Suppose I made a random number generator that's supposed to return a number 1-10, but I made it always return 4, and didn't tell you.

How would you know with 100% certainty it wasn't random?

Even if you generated 4 so many times that the odds of such are less than atoms in the observable universe, would you ever be able to actually know?

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    $\begingroup$ Does this answer your question? The pseudoness of pseudorandom number generators $\endgroup$
    – Théophile
    Apr 10, 2021 at 3:58
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    $\begingroup$ Actually, I think the confusion is going to boil down to philosophy. This seem to be a special case of the problem of induction. $\endgroup$
    – user10478
    Apr 10, 2021 at 4:06
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    $\begingroup$ According to xkcd, 4 has be vetted by the IEEE as the standard random number. $\endgroup$
    – Sandejo
    Apr 10, 2021 at 4:25
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    $\begingroup$ What do you mean by "random" (e.g. chaotic systems are deterministic but unpredictable due to sensitivity to initial conditions)? We can have no certain knowledge of causal relationships in the real world by purely empirical means (Hume), so there is no way of being 100% certain of causes through observation. So the answer is "no" we can't be 100% certain of anything (even "cogito ergo sum") without making some assumptions. $\endgroup$ Apr 12, 2021 at 10:33
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    $\begingroup$ Only in mathematics you can (sometimes) "know with 100% certainty" if something is true. There is no such thing as "100% certainty" in the physical world. $\endgroup$
    – Igor F.
    Apr 14, 2021 at 12:48

5 Answers 5


An obligatory Dilbert comic:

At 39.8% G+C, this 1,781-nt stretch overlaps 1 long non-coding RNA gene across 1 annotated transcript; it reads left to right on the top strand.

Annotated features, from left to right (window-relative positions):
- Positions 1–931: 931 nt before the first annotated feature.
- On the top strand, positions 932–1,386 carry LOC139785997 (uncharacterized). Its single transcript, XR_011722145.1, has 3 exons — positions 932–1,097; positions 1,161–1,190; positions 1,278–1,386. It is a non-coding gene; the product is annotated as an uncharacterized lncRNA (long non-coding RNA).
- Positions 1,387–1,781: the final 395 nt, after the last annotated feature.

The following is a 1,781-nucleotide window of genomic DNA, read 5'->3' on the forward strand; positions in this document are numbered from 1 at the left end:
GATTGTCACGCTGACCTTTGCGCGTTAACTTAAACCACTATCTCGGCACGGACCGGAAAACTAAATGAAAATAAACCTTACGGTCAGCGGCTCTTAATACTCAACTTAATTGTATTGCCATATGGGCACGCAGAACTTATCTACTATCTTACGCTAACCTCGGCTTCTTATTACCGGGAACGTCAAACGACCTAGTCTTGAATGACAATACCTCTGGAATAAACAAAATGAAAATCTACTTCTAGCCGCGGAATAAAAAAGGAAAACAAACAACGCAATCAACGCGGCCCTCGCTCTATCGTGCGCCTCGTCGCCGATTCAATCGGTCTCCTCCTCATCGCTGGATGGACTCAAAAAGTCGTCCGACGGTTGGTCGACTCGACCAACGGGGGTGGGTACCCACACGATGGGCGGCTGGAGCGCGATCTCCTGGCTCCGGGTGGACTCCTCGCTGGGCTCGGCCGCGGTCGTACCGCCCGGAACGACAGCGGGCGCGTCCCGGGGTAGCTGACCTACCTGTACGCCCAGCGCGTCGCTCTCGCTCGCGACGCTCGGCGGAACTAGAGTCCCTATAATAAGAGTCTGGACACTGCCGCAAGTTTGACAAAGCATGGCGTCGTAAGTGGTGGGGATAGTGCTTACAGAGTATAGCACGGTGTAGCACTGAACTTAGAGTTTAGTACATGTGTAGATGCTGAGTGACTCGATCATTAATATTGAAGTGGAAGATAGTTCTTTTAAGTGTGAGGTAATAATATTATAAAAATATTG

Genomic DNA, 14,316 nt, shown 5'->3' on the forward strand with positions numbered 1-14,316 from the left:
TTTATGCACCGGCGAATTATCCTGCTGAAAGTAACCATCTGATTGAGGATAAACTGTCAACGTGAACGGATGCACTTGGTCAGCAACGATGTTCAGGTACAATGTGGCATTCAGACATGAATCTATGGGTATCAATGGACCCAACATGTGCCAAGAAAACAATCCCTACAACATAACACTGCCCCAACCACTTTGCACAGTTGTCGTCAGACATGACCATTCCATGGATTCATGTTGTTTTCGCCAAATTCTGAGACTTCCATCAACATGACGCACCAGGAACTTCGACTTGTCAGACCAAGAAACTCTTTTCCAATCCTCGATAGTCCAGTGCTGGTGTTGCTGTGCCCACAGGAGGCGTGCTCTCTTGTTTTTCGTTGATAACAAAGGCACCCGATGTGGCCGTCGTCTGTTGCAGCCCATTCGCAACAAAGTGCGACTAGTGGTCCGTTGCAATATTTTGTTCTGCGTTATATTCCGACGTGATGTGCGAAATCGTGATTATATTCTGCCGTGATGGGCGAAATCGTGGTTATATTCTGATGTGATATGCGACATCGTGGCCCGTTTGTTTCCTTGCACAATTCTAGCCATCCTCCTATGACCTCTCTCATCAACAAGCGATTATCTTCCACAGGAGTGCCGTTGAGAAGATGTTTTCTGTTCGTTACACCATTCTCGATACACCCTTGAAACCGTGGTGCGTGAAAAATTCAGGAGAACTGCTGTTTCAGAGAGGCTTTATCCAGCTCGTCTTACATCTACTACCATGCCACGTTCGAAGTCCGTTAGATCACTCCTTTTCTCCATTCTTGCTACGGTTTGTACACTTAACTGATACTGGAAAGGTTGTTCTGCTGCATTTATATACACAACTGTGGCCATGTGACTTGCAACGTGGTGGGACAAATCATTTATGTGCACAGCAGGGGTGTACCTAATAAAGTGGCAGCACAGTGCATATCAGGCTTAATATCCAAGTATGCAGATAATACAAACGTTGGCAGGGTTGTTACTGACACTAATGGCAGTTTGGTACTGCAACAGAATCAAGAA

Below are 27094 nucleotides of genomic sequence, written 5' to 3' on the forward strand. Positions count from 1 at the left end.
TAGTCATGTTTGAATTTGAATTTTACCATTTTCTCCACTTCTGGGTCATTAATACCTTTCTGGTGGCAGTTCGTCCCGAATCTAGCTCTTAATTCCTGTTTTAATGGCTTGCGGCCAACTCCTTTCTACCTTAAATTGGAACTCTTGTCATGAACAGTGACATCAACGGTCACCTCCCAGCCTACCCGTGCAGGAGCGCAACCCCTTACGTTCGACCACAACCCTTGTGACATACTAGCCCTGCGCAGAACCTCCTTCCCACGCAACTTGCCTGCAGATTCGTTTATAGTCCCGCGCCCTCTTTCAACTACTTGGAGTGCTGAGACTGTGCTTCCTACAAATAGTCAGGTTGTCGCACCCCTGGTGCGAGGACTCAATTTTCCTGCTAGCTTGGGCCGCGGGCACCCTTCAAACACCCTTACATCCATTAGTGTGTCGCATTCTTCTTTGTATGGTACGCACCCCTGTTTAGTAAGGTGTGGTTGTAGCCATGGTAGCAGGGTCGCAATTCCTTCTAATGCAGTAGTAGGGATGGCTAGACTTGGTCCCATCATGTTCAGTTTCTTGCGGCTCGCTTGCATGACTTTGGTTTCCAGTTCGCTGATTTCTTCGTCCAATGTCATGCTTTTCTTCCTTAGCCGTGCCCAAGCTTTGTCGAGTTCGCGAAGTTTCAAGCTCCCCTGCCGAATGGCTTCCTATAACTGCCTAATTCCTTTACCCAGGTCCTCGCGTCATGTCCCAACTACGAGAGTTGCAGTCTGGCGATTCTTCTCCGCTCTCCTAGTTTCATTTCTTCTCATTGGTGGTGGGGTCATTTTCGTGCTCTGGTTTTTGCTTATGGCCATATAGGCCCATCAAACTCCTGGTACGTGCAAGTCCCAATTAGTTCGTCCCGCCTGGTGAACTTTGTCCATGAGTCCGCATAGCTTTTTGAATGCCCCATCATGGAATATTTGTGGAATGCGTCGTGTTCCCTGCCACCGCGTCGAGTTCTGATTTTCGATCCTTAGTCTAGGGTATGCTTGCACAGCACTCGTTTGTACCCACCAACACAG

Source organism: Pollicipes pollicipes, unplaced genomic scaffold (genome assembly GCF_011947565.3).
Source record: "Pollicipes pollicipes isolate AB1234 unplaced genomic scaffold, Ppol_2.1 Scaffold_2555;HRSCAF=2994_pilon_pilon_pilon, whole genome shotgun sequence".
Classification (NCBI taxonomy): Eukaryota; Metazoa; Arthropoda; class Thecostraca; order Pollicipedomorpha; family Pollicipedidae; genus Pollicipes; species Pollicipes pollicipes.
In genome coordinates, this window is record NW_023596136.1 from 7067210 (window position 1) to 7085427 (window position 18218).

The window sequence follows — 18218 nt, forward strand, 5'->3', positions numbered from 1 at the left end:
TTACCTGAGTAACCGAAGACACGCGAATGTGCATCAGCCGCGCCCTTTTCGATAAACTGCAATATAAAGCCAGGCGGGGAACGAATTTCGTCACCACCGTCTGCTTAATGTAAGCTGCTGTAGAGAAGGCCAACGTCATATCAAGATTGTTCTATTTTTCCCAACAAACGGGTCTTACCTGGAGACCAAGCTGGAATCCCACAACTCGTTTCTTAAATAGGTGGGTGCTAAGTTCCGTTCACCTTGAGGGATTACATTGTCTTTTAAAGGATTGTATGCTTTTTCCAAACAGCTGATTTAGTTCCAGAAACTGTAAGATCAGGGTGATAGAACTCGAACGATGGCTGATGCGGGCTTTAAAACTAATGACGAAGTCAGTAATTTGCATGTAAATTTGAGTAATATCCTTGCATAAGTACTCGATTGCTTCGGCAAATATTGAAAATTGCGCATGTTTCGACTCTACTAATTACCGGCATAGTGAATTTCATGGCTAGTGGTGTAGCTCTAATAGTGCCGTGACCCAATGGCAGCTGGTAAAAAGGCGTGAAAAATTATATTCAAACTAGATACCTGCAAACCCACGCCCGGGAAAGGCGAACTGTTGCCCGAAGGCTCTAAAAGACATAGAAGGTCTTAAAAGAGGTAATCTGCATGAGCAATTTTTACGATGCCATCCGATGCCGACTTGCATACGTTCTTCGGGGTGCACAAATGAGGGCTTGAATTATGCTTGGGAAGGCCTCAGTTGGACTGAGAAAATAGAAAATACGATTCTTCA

Monster tells Dilbert "Over here we have our random number generator." Next strip shows another monster that says "nine, nine, nine..." Dilbert asks "Are you sure that's random?" Monster answers: "That's the problem with randomness: you can never be sure."

If you have a random number generator that at random generates "4" with probability $p$, the probability of observing it $n$ times in a row is $p^n$, assuming that the draws are independent. Notice that the more times you observe "4", the smaller the probability gets, but it will never go down to zero. There will always be a slight chance of observing one more "4" in a row. So you can never be 100% certain.


All answers seem to focus on the nature of random while the question concerns truly the nature of knowledge. What is it to know something?

You seem to implicitly allude to an unattainable and impractical notion of knowledge, some God-like insight into matters. We're human, for us knowledge is not an absolute state of clarity and vision. We know that it's Friday today, that milk is white and the Winter is coming etc.

Unfortunately the subject is outside the field of statistics. Hence, my terse answer: if your RNG keeps returning 4, then you will know that it's not random after a few trials.

You and I know that the Sun will rise tomorrow. If someone doesn't then they should see a therapist to deal with anxiety, maybe take some pills etc. The point is that it's not the subject of statistics in this case.